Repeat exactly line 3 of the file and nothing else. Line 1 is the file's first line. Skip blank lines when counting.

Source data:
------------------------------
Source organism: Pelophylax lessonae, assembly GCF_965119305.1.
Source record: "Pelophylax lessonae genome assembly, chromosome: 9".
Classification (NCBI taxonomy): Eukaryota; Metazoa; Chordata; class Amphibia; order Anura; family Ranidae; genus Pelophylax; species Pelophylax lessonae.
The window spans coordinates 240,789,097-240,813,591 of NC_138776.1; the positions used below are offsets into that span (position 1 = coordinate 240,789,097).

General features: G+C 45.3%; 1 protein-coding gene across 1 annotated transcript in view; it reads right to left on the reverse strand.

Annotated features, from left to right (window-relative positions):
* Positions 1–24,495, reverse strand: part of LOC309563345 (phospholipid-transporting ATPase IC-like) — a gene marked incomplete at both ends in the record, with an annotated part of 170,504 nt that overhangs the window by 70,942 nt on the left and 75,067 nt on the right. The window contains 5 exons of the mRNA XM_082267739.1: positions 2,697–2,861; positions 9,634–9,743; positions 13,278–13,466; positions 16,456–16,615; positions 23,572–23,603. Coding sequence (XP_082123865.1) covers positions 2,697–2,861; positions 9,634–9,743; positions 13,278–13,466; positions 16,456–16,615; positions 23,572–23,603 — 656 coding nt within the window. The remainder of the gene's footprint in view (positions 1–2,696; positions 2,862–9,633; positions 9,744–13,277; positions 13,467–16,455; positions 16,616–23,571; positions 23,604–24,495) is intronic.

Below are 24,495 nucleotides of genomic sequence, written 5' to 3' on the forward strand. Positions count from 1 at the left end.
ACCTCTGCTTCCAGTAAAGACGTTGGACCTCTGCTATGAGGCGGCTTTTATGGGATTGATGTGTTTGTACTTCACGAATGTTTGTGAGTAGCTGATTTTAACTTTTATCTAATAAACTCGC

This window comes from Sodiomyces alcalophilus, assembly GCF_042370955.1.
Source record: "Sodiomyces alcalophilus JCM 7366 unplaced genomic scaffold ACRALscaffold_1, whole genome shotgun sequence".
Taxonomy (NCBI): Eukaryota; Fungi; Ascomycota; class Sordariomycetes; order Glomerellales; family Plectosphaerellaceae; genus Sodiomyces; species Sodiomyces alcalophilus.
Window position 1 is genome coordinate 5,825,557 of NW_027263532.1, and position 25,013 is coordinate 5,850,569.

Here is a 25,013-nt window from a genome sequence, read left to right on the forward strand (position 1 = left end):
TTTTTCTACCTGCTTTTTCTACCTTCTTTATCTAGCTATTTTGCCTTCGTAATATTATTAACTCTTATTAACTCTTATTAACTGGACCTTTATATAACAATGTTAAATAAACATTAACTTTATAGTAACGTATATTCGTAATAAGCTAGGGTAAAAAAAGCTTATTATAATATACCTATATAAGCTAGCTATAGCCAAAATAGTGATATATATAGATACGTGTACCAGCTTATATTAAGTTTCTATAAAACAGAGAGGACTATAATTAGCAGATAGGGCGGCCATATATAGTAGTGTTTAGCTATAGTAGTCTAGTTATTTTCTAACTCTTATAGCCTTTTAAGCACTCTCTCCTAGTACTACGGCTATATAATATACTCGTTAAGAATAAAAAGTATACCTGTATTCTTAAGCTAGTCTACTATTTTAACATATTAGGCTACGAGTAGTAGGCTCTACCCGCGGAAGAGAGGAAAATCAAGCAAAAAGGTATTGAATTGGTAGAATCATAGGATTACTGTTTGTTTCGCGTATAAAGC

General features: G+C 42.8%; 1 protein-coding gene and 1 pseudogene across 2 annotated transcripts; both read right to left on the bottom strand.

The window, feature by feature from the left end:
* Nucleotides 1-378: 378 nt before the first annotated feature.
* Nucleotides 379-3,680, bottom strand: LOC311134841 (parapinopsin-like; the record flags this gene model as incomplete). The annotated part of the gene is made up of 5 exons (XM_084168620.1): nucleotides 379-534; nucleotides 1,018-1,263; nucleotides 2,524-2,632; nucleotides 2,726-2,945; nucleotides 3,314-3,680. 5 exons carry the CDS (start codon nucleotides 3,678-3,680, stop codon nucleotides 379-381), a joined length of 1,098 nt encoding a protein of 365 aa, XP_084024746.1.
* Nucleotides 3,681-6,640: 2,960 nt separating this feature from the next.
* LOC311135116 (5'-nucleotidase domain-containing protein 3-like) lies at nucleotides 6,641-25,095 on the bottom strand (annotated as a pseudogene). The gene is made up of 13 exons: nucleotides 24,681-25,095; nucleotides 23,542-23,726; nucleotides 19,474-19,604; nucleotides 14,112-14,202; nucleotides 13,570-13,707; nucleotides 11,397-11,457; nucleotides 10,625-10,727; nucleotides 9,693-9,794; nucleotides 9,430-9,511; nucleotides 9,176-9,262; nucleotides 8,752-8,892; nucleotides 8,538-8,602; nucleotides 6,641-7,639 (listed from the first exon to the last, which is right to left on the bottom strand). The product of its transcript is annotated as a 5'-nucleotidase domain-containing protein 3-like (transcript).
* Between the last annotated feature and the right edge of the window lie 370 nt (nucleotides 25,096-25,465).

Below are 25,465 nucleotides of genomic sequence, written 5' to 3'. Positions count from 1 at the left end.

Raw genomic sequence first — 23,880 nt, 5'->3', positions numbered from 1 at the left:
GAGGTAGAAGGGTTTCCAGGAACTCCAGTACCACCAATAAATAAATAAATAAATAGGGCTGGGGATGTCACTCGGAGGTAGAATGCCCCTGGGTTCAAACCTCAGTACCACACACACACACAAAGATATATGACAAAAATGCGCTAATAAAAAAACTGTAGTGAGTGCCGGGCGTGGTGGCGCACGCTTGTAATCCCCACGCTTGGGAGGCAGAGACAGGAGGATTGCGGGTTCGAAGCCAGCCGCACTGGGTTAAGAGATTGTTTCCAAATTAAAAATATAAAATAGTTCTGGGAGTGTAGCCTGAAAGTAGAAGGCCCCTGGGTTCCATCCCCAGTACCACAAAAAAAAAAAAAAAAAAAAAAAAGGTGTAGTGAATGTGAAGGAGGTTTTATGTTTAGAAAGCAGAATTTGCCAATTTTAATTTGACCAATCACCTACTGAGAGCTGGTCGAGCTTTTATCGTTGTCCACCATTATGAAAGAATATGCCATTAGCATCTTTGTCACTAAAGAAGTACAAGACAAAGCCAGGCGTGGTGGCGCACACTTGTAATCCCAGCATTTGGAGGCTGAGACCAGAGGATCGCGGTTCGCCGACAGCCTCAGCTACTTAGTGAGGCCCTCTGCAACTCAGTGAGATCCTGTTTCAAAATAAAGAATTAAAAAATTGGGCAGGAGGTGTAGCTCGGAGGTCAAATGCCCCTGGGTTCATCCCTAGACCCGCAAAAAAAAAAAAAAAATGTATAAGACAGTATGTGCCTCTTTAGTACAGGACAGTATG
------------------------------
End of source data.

Classification (NCBI taxonomy): Eukaryota; Metazoa; Chordata; class Amphibia; order Anura; family Ranidae; genus Pelophylax; species Pelophylax lessonae.